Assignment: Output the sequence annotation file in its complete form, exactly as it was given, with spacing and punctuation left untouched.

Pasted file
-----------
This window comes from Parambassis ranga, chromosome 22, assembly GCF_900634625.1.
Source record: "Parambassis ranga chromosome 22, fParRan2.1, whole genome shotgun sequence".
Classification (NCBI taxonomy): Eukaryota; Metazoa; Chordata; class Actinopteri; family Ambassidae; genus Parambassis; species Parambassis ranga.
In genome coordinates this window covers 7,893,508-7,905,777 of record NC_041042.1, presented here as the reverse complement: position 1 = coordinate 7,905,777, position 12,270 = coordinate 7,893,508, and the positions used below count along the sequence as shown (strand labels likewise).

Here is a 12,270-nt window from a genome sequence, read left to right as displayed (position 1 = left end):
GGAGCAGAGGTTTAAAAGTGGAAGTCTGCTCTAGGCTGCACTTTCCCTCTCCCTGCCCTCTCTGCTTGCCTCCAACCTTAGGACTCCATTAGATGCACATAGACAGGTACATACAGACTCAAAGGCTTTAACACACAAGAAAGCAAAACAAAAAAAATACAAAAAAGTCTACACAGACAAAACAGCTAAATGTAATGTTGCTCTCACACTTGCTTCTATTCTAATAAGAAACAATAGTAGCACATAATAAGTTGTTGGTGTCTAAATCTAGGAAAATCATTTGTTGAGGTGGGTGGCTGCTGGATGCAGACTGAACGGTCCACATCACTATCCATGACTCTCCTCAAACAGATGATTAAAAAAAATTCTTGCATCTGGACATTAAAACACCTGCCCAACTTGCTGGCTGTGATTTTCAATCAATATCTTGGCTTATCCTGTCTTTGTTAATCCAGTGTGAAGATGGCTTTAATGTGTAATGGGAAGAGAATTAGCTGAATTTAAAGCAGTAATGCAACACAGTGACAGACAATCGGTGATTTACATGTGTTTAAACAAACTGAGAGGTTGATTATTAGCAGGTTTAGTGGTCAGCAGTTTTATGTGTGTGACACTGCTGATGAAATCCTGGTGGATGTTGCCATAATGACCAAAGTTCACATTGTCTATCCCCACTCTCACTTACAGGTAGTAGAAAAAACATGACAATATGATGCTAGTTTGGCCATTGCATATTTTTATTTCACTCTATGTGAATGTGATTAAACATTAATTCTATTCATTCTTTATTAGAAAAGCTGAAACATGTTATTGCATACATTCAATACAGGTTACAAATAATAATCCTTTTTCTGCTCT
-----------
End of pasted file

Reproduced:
This window comes from Parambassis ranga, chromosome 22, assembly GCF_900634625.1.
Source record: "Parambassis ranga chromosome 22, fParRan2.1, whole genome shotgun sequence".
Classification (NCBI taxonomy): Eukaryota; Metazoa; Chordata; class Actinopteri; family Ambassidae; genus Parambassis; species Parambassis ranga.
In genome coordinates this window covers 7,893,508-7,905,777 of record NC_041042.1, presented here as the reverse complement: position 1 = coordinate 7,905,777, position 12,270 = coordinate 7,893,508, and the positions used below count along the sequence as shown (strand labels likewise).

Here is a 12,270-nt window from a genome sequence, read left to right as displayed (position 1 = left end):
GGAGCAGAGGTTTAAAAGTGGAAGTCTGCTCTAGGCTGCACTTTCCCTCTCCCTGCCCTCTCTGCTTGCCTCCAACCTTAGGACTCCATTAGATGCACATAGACAGGTACATACAGACTCAAAGGCTTTAACACACAAGAAAGCAAAACAAAAAAAATACAAAAAAGTCTACACAGACAAAACAGCTAAATGTAATGTTGCTCTCACACTTGCTTCTATTCTAATAAGAAACAATAGTAGCACATAATAAGTTGTTGGTGTCTAAATCTAGGAAAATCATTTGTTGAGGTGGGTGGCTGCTGGATGCAGACTGAACGGTCCACATCACTATCCATGACTCTCCTCAAACAGATGATTAAAAAAAATTCTTGCATCTGGACATTAAAACACCTGCCCAACTTGCTGGCTGTGATTTTCAATCAATATCTTGGCTTATCCTGTCTTTGTTAATCCAGTGTGAAGATGGCTTTAATGTGTAATGGGAAGAGAATTAGCTGAATTTAAAGCAGTAATGCAACACAGTGACAGACAATCGGTGATTTACATGTGTTTAAACAAACTGAGAGGTTGATTATTAGCAGGTTTAGTGGTCAGCAGTTTTATGTGTGTGACACTGCTGATGAAATCCTGGTGGATGTTGCCATAATGACCAAAGTTCACATTGTCTATCCCCACTCTCACTTACAGGTAGTAGAAAAAACATGACAATATGATGCTAGTTTGGCCATTGCATATTTTTATTTCACTCTATGTGAATGTGATTAAACATTAATTCTATTCATTCTTTATTAGAAAAGCTGAAACATGTTATTGCATACATTCAATACAGGTTACAAATAATAATCCTTTTTCTGCTCT